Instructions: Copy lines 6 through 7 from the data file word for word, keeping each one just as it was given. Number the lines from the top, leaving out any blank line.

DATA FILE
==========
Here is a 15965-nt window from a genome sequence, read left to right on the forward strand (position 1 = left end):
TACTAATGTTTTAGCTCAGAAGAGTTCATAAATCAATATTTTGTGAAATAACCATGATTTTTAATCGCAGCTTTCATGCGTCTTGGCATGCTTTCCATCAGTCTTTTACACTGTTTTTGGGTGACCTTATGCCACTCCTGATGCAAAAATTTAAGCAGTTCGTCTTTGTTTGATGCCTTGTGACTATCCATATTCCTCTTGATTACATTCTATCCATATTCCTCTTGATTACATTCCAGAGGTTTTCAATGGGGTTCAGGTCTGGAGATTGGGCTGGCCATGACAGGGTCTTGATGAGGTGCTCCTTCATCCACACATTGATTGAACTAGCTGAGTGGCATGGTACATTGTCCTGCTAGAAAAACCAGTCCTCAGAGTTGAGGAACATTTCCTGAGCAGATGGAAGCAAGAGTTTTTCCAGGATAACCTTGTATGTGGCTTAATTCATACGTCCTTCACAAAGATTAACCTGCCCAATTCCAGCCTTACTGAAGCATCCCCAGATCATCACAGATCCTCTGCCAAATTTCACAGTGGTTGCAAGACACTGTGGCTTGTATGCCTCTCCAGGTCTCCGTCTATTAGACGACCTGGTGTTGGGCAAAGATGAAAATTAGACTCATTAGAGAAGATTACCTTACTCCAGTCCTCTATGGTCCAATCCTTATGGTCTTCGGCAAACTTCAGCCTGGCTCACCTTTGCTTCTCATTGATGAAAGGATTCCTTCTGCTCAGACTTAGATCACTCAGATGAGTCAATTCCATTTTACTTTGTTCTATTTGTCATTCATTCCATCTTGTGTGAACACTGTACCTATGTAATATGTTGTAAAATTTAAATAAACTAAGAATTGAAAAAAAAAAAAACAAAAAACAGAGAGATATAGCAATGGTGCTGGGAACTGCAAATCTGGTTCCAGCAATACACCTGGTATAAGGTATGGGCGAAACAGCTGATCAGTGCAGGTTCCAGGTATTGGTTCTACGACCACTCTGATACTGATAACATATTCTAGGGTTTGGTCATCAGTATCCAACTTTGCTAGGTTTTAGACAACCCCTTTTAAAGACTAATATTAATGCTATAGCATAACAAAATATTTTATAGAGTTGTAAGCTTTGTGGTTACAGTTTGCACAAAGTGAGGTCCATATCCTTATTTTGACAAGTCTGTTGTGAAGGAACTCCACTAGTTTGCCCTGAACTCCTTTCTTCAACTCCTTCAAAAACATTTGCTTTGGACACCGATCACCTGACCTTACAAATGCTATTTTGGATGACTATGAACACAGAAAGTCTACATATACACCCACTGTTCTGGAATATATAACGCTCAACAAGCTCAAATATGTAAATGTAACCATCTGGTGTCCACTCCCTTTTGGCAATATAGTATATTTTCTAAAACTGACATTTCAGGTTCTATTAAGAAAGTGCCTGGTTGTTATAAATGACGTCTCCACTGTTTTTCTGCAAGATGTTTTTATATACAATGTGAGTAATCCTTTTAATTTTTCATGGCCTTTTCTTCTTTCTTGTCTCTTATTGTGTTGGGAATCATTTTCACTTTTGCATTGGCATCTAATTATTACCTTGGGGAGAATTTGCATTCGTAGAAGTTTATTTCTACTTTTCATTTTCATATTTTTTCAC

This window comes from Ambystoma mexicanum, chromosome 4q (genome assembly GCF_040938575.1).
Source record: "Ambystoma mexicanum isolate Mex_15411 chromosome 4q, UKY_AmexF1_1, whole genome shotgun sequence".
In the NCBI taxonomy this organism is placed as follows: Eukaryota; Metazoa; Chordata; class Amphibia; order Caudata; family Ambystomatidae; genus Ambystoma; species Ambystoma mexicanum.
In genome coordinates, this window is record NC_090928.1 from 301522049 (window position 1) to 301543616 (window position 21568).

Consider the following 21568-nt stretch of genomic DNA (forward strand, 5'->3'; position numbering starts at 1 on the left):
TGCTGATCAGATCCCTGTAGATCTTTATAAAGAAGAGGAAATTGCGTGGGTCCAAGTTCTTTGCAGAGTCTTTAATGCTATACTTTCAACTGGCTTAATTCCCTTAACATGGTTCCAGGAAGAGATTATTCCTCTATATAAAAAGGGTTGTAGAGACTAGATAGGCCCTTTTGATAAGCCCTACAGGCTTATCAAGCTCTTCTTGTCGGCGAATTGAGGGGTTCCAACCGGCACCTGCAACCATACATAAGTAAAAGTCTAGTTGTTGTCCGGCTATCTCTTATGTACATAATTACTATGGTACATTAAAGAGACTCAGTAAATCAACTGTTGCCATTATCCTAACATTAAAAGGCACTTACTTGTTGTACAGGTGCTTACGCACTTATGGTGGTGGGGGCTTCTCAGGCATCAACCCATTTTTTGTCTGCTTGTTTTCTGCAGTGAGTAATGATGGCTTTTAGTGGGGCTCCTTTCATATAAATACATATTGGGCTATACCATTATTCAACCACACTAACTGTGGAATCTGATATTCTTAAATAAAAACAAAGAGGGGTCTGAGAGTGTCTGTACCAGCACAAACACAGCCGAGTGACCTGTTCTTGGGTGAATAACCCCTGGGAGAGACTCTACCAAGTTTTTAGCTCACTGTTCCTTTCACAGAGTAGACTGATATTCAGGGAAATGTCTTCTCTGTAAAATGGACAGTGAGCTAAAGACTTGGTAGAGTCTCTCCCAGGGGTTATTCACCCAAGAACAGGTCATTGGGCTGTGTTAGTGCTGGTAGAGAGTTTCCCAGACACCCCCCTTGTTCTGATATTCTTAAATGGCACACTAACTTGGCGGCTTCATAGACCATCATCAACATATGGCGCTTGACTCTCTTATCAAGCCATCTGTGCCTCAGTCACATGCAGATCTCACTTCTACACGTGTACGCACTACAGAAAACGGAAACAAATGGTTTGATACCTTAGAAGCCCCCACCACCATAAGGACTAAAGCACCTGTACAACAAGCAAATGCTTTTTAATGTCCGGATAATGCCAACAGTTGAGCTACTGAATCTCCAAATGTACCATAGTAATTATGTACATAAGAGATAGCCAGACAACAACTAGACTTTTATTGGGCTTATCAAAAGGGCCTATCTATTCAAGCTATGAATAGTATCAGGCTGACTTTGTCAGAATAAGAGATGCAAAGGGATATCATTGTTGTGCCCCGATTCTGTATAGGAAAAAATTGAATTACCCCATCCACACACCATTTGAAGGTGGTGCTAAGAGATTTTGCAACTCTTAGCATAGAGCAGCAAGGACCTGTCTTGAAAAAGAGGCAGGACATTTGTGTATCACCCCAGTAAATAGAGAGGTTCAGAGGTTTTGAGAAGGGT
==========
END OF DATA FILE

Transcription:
In genome coordinates, this window is record NC_090928.1 from 301522049 (window position 1) to 301543616 (window position 21568).

Consider the following 21568-nt stretch of genomic DNA (forward strand, 5'->3'; position numbering starts at 1 on the left):